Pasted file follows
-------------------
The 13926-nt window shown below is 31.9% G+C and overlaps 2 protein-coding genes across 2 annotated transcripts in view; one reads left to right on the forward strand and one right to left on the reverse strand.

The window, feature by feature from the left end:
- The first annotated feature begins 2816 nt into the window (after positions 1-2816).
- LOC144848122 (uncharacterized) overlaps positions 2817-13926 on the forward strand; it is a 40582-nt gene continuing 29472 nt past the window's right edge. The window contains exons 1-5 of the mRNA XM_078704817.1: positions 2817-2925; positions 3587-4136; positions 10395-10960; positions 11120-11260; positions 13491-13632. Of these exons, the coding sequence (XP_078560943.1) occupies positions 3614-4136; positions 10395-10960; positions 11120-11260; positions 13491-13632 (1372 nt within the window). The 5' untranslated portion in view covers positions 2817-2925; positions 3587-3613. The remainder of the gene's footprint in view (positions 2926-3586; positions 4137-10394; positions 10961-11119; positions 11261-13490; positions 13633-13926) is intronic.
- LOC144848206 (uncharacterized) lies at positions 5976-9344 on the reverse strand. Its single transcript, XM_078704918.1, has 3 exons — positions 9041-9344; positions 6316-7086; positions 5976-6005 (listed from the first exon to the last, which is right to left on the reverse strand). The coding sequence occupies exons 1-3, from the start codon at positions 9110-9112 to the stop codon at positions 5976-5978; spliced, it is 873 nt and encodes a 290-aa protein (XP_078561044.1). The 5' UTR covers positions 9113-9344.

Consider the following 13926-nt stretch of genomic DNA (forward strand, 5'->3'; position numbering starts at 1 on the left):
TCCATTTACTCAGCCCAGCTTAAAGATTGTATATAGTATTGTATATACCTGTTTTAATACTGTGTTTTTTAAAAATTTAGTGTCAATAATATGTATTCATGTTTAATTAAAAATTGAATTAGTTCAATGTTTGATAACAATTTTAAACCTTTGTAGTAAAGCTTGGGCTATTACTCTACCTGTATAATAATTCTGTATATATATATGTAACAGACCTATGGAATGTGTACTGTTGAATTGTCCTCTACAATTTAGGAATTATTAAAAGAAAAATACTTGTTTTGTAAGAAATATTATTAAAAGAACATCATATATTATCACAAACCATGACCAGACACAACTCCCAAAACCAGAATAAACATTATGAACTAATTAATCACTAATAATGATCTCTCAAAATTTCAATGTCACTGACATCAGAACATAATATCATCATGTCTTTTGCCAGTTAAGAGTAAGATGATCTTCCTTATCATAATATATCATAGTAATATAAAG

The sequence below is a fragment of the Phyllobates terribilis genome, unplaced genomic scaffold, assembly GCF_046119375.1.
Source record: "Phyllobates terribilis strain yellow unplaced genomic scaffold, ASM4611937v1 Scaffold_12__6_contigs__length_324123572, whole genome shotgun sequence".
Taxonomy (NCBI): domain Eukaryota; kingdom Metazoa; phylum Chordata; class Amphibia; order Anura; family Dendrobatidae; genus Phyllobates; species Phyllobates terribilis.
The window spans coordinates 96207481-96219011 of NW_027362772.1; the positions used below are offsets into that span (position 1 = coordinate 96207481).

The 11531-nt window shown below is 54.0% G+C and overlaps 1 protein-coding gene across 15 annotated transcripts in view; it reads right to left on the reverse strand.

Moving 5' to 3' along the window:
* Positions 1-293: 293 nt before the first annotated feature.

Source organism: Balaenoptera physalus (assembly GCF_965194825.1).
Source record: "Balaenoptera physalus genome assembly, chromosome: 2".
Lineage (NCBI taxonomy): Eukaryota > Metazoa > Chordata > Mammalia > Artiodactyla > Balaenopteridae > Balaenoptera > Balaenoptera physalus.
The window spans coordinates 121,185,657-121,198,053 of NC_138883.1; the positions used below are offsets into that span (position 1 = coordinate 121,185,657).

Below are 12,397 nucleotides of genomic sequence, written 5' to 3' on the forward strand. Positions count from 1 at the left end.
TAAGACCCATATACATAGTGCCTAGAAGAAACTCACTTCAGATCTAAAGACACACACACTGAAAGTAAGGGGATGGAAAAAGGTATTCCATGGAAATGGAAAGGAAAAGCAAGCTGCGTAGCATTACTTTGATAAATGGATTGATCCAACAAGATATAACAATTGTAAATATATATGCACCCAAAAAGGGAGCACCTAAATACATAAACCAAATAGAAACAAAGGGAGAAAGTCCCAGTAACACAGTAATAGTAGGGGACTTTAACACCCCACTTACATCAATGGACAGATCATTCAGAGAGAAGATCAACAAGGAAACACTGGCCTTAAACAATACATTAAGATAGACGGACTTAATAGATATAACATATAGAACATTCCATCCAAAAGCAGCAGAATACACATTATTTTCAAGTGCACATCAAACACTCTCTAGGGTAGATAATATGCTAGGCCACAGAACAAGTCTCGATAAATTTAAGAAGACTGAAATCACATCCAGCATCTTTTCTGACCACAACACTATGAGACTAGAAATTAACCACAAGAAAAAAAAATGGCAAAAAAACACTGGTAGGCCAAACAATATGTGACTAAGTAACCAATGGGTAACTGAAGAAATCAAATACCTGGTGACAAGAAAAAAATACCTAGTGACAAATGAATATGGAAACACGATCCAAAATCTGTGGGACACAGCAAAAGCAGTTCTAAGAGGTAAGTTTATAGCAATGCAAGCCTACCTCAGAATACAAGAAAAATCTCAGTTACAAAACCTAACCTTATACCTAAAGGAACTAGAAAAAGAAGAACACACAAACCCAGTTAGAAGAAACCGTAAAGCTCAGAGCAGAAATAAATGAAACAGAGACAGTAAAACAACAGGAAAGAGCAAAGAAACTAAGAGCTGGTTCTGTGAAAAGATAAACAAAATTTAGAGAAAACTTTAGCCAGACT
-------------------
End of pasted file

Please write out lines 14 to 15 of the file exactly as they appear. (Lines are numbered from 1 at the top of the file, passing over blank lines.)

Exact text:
* Positions 1-293: 293 nt before the first annotated feature.

Source organism: Balaenoptera physalus (assembly GCF_965194825.1).